But yeah, spin-waits like this are generally a bad idea, as they drive CPU usage way up. Either use some sort of event mechanism to signal the waiting thread, or (at the very least) insert a timed sleep.
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Re: Bizarre While() Behavior in Java

Postposted on Sat Jan 22, 2011 8:57 am

I would usually put a sleep(0) call in a loop like that, so the thread should yield the rest of the timeslice, and gets another timeslice if no other thread is waiting.

A better solution is to have an event fired when whatever you are waiting for ends, but I don't know the Java syntax.

And yes, Java must be doing something weird with the thread scheduling.
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Re: Bizarre While() Behavior in Java

Postposted on Sat Jan 22, 2011 9:07 am

Good message thread. I learn something new every day. Today, it was in Java.
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Re: Bizarre While() Behavior in Java

Postposted on Sat Jan 22, 2011 9:16 am

mboza wrote:I would usually put a sleep(0) call in a loop like that, so the thread should yield the rest of the timeslice, and gets another timeslice if no other thread is waiting.

While this is indeed the defined behavior for the Windows Sleep() API call, I don't see anything in the documentation for the Linux sleep() system call to indicate that it behaves similarly. On Linux I believe the defined way to give up your timeslice is to call sched_yield().

I also have no idea whether Java's implementation maps directly to the underlying system calls or not.

This technique is also problematic because threads (or processes) with a lower priority can still be starved for CPU time. The thread doing the Sleep(0) -- or sched_yield() -- will typically get rescheduled to run again before the lower priority threads have received a timeslice. I'll grant you that on a modern (multi-core) CPU you probably won't notice (since the lower-priority threads will still be able to run on other cores), but you're still wasting a buttload of CPU cycles doing nothing (and if you get enough high priority threads doing this you will still cause your lower priority threads to grind to a halt).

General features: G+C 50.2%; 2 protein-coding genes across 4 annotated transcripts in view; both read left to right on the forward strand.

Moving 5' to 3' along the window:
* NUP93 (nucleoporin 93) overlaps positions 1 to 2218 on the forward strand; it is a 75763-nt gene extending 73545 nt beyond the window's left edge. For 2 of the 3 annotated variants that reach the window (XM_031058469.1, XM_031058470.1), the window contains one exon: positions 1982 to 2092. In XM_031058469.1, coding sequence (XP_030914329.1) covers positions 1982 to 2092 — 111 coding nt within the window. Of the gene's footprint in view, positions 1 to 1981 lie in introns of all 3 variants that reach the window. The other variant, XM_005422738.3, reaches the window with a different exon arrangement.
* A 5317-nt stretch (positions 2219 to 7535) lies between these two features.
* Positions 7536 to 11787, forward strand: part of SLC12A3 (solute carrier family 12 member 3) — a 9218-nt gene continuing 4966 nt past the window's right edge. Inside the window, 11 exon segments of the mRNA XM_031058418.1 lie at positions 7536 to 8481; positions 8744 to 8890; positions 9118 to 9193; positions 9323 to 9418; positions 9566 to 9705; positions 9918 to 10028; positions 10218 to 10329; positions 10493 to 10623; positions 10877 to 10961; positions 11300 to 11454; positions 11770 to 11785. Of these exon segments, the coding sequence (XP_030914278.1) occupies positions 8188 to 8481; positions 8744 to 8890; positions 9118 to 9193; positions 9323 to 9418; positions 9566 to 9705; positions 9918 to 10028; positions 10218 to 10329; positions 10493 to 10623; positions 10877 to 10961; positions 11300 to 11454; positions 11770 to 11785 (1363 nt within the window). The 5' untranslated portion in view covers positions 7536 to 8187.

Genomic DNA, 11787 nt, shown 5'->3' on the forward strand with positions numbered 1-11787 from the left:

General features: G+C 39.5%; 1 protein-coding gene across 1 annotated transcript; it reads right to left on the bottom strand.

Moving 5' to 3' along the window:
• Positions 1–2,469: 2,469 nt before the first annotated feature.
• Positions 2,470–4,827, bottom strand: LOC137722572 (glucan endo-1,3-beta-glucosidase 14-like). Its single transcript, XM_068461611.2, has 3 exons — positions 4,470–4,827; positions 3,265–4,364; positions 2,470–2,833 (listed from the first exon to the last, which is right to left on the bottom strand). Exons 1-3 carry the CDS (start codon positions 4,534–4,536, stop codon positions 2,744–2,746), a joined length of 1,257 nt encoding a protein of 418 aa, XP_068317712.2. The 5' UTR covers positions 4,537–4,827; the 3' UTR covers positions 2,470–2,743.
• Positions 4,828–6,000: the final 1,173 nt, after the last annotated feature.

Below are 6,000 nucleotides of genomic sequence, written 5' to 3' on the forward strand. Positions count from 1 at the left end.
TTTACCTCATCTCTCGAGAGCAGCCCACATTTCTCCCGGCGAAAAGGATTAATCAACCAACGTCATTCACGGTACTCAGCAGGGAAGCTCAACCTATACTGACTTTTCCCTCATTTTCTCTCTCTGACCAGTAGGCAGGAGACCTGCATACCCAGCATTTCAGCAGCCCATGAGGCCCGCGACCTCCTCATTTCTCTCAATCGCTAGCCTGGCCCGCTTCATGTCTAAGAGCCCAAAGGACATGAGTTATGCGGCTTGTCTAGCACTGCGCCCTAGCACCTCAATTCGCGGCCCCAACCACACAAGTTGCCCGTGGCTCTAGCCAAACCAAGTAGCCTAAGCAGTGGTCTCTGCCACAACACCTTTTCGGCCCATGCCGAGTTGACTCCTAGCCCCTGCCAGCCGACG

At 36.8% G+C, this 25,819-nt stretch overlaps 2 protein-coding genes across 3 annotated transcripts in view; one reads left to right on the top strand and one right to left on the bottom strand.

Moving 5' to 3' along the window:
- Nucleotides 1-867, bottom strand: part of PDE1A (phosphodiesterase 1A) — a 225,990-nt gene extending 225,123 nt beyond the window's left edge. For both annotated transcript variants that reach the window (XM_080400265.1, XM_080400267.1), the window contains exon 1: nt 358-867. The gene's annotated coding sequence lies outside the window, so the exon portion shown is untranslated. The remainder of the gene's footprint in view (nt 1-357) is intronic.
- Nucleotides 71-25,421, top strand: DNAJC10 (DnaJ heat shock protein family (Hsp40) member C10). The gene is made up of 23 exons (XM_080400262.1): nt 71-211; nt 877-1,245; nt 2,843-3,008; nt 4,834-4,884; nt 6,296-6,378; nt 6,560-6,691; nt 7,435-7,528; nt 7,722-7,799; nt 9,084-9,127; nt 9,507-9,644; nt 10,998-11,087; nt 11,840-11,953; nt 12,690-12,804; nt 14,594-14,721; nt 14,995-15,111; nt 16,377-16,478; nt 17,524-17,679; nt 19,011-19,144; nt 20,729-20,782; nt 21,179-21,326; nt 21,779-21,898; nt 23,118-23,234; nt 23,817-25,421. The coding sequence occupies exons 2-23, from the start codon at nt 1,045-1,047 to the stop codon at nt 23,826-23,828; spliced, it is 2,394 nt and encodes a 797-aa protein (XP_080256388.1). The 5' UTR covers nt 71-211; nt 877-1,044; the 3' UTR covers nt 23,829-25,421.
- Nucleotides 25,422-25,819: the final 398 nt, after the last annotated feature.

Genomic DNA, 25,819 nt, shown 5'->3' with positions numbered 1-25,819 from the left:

Which brings up an interesting thought: Maybe Java has created the background thread at a lower priority. That would explain why the spin-wait prevents the program from completing.
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Re: Bizarre While() Behavior in Java

Postposted on Sat Jan 22, 2011 9:45 am

Zoomastigophora wrote:The while loop creates what is known as a busy wait or spinwait. Since the empty while loop has nothing to complete, its execution finishes incredibly fast, so fast that it ends up starving all the other threads of CPU time the because scheduler has no opportunity to context switch it out, meaning that the sequencer thread will never get a chance to run. When you have something to execute inside, the scheduler will have opportunities to let the sequencer thread run, thus allowing the program to complete.

What you just encountered is known as a race condition. Have fun learning about multi-threading :D

Edit: Grammar.


Ummm..... no. A program in a busy wait will not starve out other processes. It will consume all CPU time available to it, but that will only be CPU time that it is allocated by the scheduler. If this weren't the case, a process going into a busy wait loop would effectively cause a denial of service for the system. I suppose if the JVM handles thread scheduling internally with only process level scheduling making it back to the kernel, you could get in this situation. However that would only be possible it the jvm thread scheduler was horrible and utterly broken.

Nor is it a race condition:

[quote=wikidedia]A race condition or race hazard is a flaw in an electronic system or process whereby the output and/or result of the process is unexpectedly and critically dependent on the sequence or timing of other events. The term originates with the idea of two signals racing each other to influence the output first.[/quote]

--SS
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Re: Bizarre While() Behavior in Java

Postposted on Sat Jan 22, 2011 10:04 am

SecretSquirrel wrote:Ummm..... no. A program in a busy wait will not starve out other processes. It will consume all CPU time available to it, but that will only be CPU time that it is allocated by the scheduler. If this weren't the case, a process going into a busy wait loop would effectively cause a denial of service for the system.

I have seen the Windows scheduler (2K/XP, not sure about Vista/7) behave very badly when there are processes with different priority classes involved. You can indeed completely starve out processes and threads of lower priority, especially on single-core systems.

On Linux I believe the scheduler guarantees that anything with a priority above "Idle" will always get at least some CPU time, so it is less of a concern (but still wastes CPU time and hurts system performance).